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In the next couple of exercises, the last two in this chapter, I'm going to explain what to do if you just don't have enough pixels to accommodate a specific print job. So you understand by now that you should shoot as many pixels as you can with your digital camera, scan at the highest optical resolution afforded by your scanner. But maybe you weren't in-charge of the creation of the piece in the first place, and now you just have to make the best of it or you're starting with a beloved low-resolution piece and you want to create a large-format print. Well, in this exercise, we'll examine Photoshop's up sampling options, which I personally don't care for that much, but they are solutions.
And then in the next exercise, I'll show you what I prefer to do. So I'm working inside this image called Moab skyline.jpg. And by the way, if you're not familiar with Moab, it's as awesome national Monument in Eastern Utah. This image has all the pixels we need in order to create the pretty large-format prints. So let's say my client wants to see this printed at 30 inches wide, two and a half feet wide. Well, I go up to the Image menu, choose the Image Size command. I would of course turn off Resample Image because I don't want to change the number of pixels inside of this image.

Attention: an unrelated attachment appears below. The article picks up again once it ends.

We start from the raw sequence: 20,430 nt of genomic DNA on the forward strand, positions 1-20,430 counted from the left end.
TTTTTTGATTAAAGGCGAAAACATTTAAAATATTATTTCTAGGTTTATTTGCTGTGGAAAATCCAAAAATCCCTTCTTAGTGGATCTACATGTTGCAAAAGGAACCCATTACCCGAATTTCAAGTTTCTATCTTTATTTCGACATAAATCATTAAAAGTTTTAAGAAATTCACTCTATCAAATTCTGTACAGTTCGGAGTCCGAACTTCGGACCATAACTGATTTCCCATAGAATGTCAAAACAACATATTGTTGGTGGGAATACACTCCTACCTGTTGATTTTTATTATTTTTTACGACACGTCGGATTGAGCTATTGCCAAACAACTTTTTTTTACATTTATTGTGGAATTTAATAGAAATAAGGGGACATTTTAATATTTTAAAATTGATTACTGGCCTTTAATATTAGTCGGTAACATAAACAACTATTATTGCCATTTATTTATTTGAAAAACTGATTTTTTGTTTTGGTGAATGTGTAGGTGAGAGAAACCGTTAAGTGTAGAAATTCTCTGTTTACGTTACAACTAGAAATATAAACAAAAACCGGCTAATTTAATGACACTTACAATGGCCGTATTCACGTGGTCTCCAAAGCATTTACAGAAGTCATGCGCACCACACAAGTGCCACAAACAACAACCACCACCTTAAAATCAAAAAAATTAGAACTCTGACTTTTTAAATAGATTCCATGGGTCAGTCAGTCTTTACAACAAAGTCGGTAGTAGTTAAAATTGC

I want the pixel count to remain constant. And enter 30 inches for the Width value and see what I get. And it looks like the Height is going to be more than 12 inches so that's fine. And a Resolution is going to drop to 233.3 repeating pixels/inch. And so the question becomes is that enough? And the answer in this case is yes. You're fine. It may not be ideal. But conventional wisdom has it that as long as you have more than 220 pixels/inch. You're not going to see the pixels. And the detail is going to work out pretty well.